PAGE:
“So it is cheaper and more cost effective to prevent the transmission of Syphilis from an infected mother to the child. The good news is that both are almost 100 preventable. But only if women that are pregnant avail themselves to be tested of syphilis,” the health expert stated.
COVID-19: Nigeria to Start Vaccination of Children
By Ashemiriogwa Emmanuel
In a few months’ time, Nigeria will commence administering vaccines to children under 12 years to protect them against the coronavirus (COVID-19).
This vaccination of children against the virus would be done in partnership with the United Nations Children’s Fund (UNICEF).
The UNICEF Health Specialist and Officer in charge of Enugu Field Office, Mr Olusoji Akinleye, said during a recent media executive meeting in the state that it had taken so long for this to be implemented because of the cluttered processes involved before any drug would be administered to children.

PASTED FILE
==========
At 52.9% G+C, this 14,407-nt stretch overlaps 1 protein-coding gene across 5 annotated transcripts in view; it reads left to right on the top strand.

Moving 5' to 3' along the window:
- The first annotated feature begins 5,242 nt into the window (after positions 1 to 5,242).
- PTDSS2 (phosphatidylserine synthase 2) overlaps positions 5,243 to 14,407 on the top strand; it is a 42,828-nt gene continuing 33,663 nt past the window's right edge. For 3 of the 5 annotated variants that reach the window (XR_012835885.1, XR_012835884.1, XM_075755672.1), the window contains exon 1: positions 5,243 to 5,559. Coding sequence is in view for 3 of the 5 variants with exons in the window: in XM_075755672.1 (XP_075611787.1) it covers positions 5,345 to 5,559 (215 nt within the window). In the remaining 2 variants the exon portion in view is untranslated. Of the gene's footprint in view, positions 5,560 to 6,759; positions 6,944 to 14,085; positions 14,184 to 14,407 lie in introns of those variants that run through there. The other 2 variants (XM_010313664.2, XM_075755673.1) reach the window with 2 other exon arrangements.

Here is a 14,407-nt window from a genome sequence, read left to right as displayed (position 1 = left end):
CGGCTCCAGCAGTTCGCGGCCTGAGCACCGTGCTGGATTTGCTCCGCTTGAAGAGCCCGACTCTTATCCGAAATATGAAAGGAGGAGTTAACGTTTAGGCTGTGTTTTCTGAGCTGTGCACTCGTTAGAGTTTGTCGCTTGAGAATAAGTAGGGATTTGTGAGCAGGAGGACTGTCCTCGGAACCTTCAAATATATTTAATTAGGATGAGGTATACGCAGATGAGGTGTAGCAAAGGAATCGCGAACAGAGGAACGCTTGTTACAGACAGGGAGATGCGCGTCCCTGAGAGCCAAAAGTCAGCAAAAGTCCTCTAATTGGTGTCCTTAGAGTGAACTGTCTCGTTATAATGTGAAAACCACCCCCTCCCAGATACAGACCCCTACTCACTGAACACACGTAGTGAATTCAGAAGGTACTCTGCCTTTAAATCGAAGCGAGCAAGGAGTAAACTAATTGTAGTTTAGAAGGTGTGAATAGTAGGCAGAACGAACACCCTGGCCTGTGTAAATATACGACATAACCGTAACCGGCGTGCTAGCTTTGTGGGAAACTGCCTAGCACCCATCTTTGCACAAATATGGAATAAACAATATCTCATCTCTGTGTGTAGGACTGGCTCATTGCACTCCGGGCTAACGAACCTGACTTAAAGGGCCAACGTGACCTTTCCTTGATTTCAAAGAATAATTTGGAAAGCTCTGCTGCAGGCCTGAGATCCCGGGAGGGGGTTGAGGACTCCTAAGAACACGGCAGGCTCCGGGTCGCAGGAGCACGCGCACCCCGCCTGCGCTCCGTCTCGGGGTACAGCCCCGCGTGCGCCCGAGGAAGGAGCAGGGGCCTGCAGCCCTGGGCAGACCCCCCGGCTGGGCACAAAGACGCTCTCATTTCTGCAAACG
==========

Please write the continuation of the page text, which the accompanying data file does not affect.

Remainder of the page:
Speaking at the event, which was in collaboration with Broadcasting Corporation of Abia State (BCA), Umuahia, on Child Rights-influenced Reporting on COVID-19, the specialist said that a lot of children had died due to the COVID-19, adding that, “In the next few months, Nigeria will start administering the vaccine on children under 12 years of age.”
He said, “We recognize the partnership in promoting and highlighting the right of every child to life. The very first right that every human being is supposed to have is the right to life; we recognise that the media have always supported the effort of government and partners, including UNICEF, in promoting the right to health.”
Noting the challenges faced by the health sector regarding public hesitancy, unwillingness, and misconceptions against the COVID-19 vaccines, Mr Akinleye encouraged parents to ensure that their children were protected by obeying the safety protocols that have been put in place.
In addition to this, he said, “UNICEF looks forward to more robust collaboration with the media and an expected upward trend in the promotion of health and hygiene practices by the media in Nigeria by daily communication to the public of protocols enforced by the government to prevent the spread of COVID-19.”